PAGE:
Venezuelan Conflicts Hits Home

Venezuelan Conflicts Hits Home

Young Venezuelans say they’re unhappy with ravaged economy, shortages and rising crime. They’ve been clashing with security forces for days.

Violence in Venezuela is hitting home in Kentucky.

Young Venezuelans say they’re unhappy with ravaged economy, shortages and rising crime.  They’ve been clashing with security forces for days.

Three people are reported dead and dozens more injured in the fighting.

Protesters and police fought again Saturday night in Venezuela’s capital streets.

Sunday, demonstrators gathered in Lexington to spread the word about this violence.

About two dozen people were with posters and Venezuelan flags at the corner of Main Street and Limestone Ave.

“Just trying to get the word out,” said Bill Hendricks, whose wife is from Venezuela.

Since February 12th, people have been peacefully fighting for a better future in Venezuela.

“It is something that touches everyone's way of life over there and it makes the things that we value as precious over here cheap over there and it's just heart breaking,” said Hendricks.

“My family, they're afraid,” said Zorimar Rojas, whose family is still in Venezuela. “They're afraid to even go protest because they don't know what's going to happen next.”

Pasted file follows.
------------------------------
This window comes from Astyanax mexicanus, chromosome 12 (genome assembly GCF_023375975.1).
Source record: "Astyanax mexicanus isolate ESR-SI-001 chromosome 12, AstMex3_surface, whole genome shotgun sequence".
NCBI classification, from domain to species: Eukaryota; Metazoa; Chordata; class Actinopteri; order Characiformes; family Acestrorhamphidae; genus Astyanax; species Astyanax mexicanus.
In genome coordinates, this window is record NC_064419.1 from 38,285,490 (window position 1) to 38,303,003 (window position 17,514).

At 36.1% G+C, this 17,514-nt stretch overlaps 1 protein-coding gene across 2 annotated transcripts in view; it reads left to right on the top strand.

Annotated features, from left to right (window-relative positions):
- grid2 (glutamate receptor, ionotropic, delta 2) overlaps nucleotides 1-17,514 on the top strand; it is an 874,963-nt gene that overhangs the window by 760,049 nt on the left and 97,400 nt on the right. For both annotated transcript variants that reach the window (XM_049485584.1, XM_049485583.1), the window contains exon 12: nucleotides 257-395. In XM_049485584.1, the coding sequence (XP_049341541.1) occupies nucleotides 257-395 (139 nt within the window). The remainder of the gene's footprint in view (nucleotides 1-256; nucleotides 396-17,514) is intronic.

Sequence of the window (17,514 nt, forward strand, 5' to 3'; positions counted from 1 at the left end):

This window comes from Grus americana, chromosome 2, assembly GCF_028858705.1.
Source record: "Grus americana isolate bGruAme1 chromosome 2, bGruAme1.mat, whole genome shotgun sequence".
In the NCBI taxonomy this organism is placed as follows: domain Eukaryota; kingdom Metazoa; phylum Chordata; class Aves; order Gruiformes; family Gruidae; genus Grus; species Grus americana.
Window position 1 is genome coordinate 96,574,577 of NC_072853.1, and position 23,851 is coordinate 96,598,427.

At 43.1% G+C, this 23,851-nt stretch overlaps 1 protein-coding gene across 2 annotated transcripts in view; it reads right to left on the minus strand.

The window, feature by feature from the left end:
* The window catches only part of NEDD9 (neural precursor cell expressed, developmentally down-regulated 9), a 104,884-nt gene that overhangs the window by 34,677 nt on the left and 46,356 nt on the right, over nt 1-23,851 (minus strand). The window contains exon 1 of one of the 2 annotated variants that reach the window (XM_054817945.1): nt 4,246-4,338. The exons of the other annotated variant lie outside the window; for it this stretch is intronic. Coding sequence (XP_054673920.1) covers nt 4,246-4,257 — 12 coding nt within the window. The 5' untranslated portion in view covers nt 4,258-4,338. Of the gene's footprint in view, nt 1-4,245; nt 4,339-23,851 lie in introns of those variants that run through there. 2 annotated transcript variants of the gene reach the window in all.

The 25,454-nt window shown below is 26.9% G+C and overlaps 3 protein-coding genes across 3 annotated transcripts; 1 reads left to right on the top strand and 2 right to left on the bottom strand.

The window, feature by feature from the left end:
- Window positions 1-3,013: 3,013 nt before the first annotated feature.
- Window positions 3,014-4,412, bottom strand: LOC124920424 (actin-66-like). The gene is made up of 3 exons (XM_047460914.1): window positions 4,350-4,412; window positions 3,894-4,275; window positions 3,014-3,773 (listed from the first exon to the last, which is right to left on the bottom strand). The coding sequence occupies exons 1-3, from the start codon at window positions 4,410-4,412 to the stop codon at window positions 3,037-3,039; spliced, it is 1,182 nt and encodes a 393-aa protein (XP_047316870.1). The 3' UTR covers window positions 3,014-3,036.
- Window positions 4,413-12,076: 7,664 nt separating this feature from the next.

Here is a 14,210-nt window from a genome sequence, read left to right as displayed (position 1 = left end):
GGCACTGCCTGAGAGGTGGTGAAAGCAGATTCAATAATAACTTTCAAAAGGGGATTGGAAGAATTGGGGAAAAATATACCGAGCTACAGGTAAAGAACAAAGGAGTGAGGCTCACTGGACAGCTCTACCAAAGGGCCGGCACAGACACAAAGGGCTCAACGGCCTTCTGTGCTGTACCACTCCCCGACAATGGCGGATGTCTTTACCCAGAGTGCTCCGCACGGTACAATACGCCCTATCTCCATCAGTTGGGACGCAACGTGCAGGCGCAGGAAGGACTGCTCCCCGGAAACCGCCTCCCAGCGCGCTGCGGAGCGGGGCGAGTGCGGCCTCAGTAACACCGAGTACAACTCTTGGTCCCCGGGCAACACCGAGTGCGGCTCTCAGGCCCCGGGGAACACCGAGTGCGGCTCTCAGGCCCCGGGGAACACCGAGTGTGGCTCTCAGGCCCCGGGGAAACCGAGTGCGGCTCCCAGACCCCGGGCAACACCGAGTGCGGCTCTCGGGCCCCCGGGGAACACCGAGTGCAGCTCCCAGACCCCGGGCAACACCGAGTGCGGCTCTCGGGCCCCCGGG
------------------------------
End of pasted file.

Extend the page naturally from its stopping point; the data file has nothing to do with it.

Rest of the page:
In Lexington, it’s a peaceful protest for what they call hopeful change.

“We want them to know that they're supported and loved and we're concerned about them and we're here with them.”

They’re hoping their voices will bring more attention to Venezuela.

“Just showing support for the horrible conditions the people we love are having to endure in Venezuela,” said Hendricks.

The US State Department has expressed concern about the protests in Venezuela.  It has issued a warrant for the arrest of the opposition leader and condemning the violence.  It’s also asking authorities to investigate and bring justice in the deaths of peaceful protestors.

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